Borrowing Inequality: Race, Class and Student Loans
reviewed by Noel S. Anderson - 2004
Title: Borrowing Inequality: Race, Class and Student Loans
Author(s): Derek V. Price
Publisher: ABLEX Publishing Company, Westport, CT
ISBN: 1588262162, Pages: 161, Year: 2004
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The alarming rise in tuition at public and private colleges and universities around the country coupled with the precipitous decline in federal student aid is pushing higher education out of the reach of many students in the
As this new research on the “graduation gap” emerges, the federal Higher Education Act of 1965 (HEA), which was developed to provide aid to students regardless of their ability to pay, is up for reauthorization this fall. Vigorous debate rages in Congress over provisions such as whether students who attend cheaper colleges should continue receiving the maximum in Pell grants. Presently Pell grants cover only 40% of public college tuition, down from 80% since 1980. Another heated issue is whether the federal government should expand programs providing loans directly to students rather than through commercial banks. Conservatives in both the House and the Senate argue for continued subsidies to commercial lenders and the elimination of loan consolidation at fixed interest rates, a decision that will adversely affect students from middle and upper-income families who select this option most often. Centrist policy makers, on the other hand, argue for strengthening HEA and returning support to middle class families. Undoubtedly reauthorizing HEA will serve as a litmus test of the financial commitment of Congress to expanding higher educational opportunities for all students. But, fundamentally, at the core of the debates over rising college costs and financial aid is a prevailing and crucial question: what is truly the purpose and role of higher education in the
Derek Price in Borrowing Inequality: Race, Class and Student Loans adds a needed and informed voice to the discourse on the purpose and role of higher education. Price argues that the federal government has moved away from the promise of HEA and the larger pursuit of educational equity. He states, emphatically, that the over-reliance on student loans to finance higher education is undermining equal opportunities. Price weaves a well-researched argument that the rising costs of higher education at the state level have gone hand-in-hand with a decrease in federal aid. “The two-decade trend in rising college prices as well as the increased reliance on student loans to finance higher education has altered the balance between the social and individual purposes of higher education,” (p. 7) he states. To Price, higher education fosters an instrumental self-interest by facilitating individual mobility and a communicative social interest by contributing to the common good. Yet, he argues, the financial burden levied on low-income families, and disproportionately on families of color, by federal and state governments “contributes to the reproduction of social inequality” (p. 28).
Price’s strongest use of data illustrates the barriers to graduate and career options for low-income and poor students of color who attend less-expensive colleges and are saddled with loan debt upon leaving college. Given that students of color and students from low-income and poor families tend to enter professional fields geared toward public service in greater numbers than other groups, Price maintains that the loan debt burden not only dissuades students of color from entering public service careers, but it also hinders their ability to pursue higher degrees. This unnecessary dilemma, as Price sees it, hinders students’ ability to expand their skills and their competitiveness in the job market, and it undermines the role and purpose of higher education for the public good.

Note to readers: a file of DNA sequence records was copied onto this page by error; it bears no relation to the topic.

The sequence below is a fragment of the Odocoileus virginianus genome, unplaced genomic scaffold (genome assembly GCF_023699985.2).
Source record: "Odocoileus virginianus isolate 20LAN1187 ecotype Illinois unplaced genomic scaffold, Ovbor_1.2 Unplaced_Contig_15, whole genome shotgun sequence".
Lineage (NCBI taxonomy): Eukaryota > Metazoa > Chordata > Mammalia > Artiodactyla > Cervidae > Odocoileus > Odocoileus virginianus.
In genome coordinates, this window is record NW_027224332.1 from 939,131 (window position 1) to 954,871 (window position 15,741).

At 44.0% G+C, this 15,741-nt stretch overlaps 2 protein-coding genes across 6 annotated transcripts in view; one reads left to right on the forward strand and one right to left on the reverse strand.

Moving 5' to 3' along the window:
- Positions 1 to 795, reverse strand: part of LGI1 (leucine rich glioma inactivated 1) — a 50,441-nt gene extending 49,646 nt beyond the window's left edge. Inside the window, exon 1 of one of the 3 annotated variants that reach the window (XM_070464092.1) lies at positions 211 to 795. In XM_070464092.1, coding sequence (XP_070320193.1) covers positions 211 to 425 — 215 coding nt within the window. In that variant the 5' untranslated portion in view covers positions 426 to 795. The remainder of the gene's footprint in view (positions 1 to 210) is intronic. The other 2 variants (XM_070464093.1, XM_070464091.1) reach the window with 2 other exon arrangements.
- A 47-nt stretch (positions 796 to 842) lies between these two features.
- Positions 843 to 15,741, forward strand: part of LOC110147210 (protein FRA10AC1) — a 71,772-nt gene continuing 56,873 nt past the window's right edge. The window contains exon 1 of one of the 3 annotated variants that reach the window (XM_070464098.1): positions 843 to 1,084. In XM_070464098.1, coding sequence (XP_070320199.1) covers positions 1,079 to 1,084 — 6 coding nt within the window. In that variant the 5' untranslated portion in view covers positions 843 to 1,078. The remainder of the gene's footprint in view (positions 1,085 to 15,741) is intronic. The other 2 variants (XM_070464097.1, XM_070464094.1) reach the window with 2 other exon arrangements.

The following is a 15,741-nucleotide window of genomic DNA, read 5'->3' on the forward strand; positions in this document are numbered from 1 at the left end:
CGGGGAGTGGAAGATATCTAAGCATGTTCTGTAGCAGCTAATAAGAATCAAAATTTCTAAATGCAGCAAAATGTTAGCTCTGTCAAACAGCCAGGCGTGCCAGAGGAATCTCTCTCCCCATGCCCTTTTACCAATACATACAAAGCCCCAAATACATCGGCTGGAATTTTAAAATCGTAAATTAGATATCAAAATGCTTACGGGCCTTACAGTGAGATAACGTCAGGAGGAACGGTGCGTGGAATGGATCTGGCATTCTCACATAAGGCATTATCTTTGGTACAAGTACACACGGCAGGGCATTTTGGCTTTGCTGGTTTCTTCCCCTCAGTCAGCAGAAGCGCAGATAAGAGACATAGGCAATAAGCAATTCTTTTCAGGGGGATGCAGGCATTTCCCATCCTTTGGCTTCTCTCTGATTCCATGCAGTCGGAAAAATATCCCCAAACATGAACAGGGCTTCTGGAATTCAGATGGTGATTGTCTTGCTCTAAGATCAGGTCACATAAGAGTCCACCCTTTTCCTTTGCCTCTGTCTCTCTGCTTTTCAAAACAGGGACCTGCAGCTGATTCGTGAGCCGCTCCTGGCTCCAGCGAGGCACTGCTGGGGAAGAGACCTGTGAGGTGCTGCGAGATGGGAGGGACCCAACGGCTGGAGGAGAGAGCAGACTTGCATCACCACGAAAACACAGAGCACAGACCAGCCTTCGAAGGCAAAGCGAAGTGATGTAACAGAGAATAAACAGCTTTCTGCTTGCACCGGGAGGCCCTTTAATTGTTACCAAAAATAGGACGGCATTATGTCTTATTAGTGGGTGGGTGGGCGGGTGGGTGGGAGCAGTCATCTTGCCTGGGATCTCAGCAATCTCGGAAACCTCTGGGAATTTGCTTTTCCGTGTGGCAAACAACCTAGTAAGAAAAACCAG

Price relies heavily on longitudinal data from the
Price’s analysis of social reproduction could have been developed further, however. There has been a large public policy shift in thinking about entitlements for poor and low-income families. These entitlements were created as part of HEA under the Great Society initiatives of the Kennedy and Johnson administrations. However, since the Nixon administration there has been an overall move in
The reforms to federal aid policies that Price proposes are feasible and merit serious consideration. Some steps are to classify Pell Grants as an entitlement, remodel federal guaranteed student loans with larger government subsidies, and expand loan forgiveness programs for those entering public service. Further, Price maintains that colleges and universities need to increase need-based financial aid. These are crucial actions for ensuring better access and career choices for students in need.
Borrowing Inequality is a readable, thoughtful, and well-argued text, contributing much needed analysis to the equity debate. It is a must read in policy circles, in higher education leadership courses, and for those interested in expanding opportunities for poor and working class students of color. Borrowing Inequality provides a sobering look at the current racial and economic barriers to a college degree for many students of color in the
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The Education Trust. (2004). A matter of degrees: Improving graduation rates in four-year colleges and universities. Retrieved June 1, 2004 from www.edtrust.org.